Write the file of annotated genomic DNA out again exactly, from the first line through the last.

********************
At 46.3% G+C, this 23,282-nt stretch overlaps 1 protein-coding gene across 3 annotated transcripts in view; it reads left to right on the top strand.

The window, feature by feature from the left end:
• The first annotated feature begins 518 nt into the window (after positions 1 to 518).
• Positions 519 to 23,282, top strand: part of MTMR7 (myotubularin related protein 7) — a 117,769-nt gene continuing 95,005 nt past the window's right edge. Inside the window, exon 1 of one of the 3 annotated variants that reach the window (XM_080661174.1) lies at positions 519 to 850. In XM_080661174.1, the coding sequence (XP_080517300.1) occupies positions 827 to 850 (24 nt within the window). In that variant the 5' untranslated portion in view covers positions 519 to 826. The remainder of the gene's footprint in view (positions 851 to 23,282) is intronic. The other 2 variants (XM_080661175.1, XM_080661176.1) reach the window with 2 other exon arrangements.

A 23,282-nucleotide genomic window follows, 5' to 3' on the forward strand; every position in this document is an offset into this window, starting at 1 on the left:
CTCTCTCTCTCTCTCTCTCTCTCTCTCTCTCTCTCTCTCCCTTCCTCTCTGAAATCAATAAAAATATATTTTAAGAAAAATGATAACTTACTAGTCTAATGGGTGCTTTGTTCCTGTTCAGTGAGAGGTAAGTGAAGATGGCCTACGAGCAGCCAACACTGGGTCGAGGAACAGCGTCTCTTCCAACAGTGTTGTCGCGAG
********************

At 46.3% G+C, this 23,282-nt stretch overlaps 1 protein-coding gene across 3 annotated transcripts in view; it reads left to right on the top strand.

The window, feature by feature from the left end:
• The first annotated feature begins 518 nt into the window (after positions 1 to 518).
• Positions 519 to 23,282, top strand: part of MTMR7 (myotubularin related protein 7) — a 117,769-nt gene continuing 95,005 nt past the window's right edge. Inside the window, exon 1 of one of the 3 annotated variants that reach the window (XM_080661174.1) lies at positions 519 to 850. In XM_080661174.1, the coding sequence (XP_080517300.1) occupies positions 827 to 850 (24 nt within the window). In that variant the 5' untranslated portion in view covers positions 519 to 826. The remainder of the gene's footprint in view (positions 851 to 23,282) is intronic. The other 2 variants (XM_080661175.1, XM_080661176.1) reach the window with 2 other exon arrangements.

A 23,282-nucleotide genomic window follows, 5' to 3' on the forward strand; every position in this document is an offset into this window, starting at 1 on the left:
CTCTCTCTCTCTCTCTCTCTCTCTCTCTCTCTCTCTCTCCCTTCCTCTCTGAAATCAATAAAAATATATTTTAAGAAAAATGATAACTTACTAGTCTAATGGGTGCTTTGTTCCTGTTCAGTGAGAGGTAAGTGAAGATGGCCTACGAGCAGCCAACACTGGGTCGAGGAACAGCGTCTCTTCCAACAGTGTTGTCGCGAG